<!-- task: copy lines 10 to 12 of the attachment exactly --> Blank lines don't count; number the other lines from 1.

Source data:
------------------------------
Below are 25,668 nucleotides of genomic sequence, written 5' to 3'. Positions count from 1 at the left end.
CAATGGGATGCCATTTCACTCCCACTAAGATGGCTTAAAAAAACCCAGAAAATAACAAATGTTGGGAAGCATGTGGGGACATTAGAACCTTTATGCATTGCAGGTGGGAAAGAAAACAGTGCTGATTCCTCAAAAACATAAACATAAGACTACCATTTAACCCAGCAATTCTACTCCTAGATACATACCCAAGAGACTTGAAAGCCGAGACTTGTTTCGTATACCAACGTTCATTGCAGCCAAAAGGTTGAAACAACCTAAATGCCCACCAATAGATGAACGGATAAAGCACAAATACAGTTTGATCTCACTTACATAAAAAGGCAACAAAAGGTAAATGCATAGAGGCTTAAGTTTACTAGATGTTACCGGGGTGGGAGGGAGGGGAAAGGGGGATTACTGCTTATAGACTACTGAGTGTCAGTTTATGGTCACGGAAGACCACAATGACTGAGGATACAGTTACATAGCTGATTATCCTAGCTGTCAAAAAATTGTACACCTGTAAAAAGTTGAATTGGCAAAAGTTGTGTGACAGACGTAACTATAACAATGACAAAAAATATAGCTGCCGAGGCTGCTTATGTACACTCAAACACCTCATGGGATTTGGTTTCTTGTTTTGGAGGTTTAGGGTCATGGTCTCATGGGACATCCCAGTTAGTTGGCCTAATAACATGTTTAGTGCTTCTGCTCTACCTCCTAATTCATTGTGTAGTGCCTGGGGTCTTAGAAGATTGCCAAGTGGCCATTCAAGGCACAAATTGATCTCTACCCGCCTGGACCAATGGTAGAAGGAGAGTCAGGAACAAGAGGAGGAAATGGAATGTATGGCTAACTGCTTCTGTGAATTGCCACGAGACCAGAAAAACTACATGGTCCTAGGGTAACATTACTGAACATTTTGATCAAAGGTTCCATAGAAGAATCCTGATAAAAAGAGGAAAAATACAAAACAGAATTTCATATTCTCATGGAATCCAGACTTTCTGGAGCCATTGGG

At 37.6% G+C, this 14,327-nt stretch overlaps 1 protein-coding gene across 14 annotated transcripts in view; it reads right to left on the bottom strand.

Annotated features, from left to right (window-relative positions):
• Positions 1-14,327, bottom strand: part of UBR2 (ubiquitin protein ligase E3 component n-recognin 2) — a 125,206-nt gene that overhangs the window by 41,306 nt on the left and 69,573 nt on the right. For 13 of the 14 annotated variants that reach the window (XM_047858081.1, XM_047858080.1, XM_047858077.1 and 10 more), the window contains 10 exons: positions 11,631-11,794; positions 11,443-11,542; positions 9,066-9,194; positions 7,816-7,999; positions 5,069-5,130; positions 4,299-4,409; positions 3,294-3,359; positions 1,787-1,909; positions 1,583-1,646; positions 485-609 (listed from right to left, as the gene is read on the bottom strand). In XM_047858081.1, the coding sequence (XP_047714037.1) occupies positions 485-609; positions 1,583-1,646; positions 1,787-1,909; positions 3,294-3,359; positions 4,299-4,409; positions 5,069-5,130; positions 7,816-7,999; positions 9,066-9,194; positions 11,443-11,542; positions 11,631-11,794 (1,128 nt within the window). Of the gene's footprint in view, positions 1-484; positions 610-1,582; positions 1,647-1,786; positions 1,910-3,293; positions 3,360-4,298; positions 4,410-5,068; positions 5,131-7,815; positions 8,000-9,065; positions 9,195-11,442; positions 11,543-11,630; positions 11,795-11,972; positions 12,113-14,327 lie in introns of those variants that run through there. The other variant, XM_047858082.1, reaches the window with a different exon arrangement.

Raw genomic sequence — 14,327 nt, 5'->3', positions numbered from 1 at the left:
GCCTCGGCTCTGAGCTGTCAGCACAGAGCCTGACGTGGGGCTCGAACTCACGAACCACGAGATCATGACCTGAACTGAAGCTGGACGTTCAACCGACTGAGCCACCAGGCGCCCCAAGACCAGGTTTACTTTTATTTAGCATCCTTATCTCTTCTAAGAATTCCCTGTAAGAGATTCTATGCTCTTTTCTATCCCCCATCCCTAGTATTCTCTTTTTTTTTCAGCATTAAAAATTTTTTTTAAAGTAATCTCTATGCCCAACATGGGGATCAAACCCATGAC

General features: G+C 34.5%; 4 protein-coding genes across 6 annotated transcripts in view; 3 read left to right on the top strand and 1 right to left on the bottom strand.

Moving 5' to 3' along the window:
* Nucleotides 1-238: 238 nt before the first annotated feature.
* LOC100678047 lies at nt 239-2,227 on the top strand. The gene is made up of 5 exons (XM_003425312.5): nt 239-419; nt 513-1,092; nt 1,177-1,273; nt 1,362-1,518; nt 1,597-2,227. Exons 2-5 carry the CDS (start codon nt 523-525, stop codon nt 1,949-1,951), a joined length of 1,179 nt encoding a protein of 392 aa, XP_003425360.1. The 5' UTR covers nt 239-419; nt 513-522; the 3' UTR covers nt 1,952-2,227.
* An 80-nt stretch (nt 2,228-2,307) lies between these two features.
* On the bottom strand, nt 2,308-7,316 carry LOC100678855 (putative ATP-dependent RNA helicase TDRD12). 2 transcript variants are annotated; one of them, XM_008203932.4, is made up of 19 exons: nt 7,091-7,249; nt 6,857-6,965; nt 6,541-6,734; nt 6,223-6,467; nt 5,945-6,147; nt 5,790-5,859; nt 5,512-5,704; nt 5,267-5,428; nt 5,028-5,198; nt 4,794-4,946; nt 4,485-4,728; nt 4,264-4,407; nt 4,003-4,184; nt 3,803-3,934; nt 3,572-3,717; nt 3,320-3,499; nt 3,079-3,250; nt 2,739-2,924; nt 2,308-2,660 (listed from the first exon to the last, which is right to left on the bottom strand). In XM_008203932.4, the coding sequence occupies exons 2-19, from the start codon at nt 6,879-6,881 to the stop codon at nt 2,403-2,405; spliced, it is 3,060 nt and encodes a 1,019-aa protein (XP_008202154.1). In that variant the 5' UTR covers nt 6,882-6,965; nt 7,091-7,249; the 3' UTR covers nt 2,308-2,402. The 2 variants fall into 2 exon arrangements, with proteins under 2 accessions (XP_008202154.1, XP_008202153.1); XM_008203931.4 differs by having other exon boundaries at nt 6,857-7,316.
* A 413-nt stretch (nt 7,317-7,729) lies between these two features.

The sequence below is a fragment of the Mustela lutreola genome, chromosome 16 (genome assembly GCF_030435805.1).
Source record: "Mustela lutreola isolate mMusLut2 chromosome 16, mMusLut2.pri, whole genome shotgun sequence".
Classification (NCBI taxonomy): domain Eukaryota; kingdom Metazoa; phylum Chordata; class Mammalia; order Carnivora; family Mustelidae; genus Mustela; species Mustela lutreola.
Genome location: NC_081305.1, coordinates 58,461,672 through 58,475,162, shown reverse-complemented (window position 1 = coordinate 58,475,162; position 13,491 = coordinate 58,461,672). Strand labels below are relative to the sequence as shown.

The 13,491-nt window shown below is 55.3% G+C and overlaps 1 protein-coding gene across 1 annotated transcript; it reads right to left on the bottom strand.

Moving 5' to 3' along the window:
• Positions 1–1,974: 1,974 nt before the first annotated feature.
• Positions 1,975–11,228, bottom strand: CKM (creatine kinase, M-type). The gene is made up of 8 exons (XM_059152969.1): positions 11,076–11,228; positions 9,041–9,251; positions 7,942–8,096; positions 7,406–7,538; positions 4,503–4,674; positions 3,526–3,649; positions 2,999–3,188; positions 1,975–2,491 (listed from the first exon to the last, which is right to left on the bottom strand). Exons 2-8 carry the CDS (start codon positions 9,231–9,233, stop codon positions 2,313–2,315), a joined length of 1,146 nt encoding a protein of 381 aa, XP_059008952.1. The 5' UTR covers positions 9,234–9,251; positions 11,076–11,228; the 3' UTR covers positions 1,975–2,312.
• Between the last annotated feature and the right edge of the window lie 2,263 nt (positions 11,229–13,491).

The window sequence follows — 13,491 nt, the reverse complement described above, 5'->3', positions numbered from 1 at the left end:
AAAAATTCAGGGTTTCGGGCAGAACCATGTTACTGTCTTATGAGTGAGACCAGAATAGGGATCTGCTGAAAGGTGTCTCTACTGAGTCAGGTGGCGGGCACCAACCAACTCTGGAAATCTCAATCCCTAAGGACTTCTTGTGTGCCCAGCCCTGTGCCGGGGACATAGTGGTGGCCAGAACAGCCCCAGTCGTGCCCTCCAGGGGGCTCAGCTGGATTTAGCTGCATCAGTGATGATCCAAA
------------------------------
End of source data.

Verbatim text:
* Nucleotides 1-238: 238 nt before the first annotated feature.
* LOC100678047 lies at nt 239-2,227 on the top strand. The gene is made up of 5 exons (XM_003425312.5): nt 239-419; nt 513-1,092; nt 1,177-1,273; nt 1,362-1,518; nt 1,597-2,227. Exons 2-5 carry the CDS (start codon nt 523-525, stop codon nt 1,949-1,951), a joined length of 1,179 nt encoding a protein of 392 aa, XP_003425360.1. The 5' UTR covers nt 239-419; nt 513-522; the 3' UTR covers nt 1,952-2,227.
* An 80-nt stretch (nt 2,228-2,307) lies between these two features.